Of course, despite the progress, we still have a lot more work to do to achieve parity. According to this report in CNBC, less than 17 percent of senior positions in investment banks are held by women. In your opinion or experience, what 3 things can be done by a) individuals b) companies and/or c) society to support this movement going forward?
- Leaders should recognize the value of diversity in thought. Group think does not deliver innovation. The more perspectives the better for providing new ways to tackle projects and looking at different ways of solving problems.
- In order to retain female employees, companies need to provide flexibility and support during their child-bearing years so they can be a mom and exceptional employee.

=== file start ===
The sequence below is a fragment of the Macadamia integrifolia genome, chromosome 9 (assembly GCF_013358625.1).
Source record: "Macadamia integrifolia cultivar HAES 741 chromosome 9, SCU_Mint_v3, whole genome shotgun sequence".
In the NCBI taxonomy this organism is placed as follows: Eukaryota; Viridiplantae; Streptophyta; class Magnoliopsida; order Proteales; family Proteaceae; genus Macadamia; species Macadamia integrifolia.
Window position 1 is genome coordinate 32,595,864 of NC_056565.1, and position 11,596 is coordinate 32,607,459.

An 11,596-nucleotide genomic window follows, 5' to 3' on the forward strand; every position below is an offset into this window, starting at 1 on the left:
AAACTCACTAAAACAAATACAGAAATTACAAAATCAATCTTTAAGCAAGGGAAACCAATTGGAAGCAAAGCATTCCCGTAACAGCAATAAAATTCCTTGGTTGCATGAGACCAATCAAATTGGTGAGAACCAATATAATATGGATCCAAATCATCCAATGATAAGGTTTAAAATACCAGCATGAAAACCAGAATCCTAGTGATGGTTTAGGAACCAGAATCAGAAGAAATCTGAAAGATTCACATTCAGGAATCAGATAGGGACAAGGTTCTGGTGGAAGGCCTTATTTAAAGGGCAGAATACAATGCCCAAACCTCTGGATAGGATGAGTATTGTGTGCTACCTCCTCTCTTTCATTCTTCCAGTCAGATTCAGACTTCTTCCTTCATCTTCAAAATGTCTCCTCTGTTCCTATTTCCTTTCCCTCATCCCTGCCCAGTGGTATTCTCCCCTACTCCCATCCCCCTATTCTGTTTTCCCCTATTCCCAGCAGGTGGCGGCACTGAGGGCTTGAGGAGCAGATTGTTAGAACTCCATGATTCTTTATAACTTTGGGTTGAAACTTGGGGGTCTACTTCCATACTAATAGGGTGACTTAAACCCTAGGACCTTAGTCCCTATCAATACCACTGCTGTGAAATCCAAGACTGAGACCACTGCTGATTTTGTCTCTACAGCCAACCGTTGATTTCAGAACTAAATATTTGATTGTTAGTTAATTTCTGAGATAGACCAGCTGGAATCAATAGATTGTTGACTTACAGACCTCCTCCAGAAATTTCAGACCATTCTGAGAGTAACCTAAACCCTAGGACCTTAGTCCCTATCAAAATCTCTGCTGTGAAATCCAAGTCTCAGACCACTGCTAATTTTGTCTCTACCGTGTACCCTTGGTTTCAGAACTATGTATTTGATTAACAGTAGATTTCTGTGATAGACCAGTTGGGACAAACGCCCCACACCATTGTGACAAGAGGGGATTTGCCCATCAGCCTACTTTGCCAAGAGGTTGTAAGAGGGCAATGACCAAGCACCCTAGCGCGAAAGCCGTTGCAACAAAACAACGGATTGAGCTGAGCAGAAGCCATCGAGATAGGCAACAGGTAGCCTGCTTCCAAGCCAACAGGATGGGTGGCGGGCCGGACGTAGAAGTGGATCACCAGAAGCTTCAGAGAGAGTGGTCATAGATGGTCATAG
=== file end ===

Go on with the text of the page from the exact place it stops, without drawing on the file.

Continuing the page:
- Finally, if you want to attract and retain women employees, they need to see woman in leadership positions so they know they have a path to the top.
You are a “finance insider”. If you had to advise your adult child about 5 non intuitive essentials for smart investing what would you say? Can you please give a story or an example for each?
- Recognize the power of compounding. Starting young makes a big difference. How much you put away is important to growing your wealth but that number pales in comparison to the power of time. The sooner you start the greater advantage you’ll have. Let’s take a look at two examples: 1) Hannah saved 1,000 per month from the time she turned 25 until she turned 35. Then left her money to grow until retired at 65. 2) Addison didn’t start investing until 35 and saved $1,000 per month for 10 years until she turned 45. She also left her money to grow until she retired at 65. Both examples assume a 7% annualized return. They both saved $120,000 but Hannah ended up with $1.4 million, and Addison with $734K.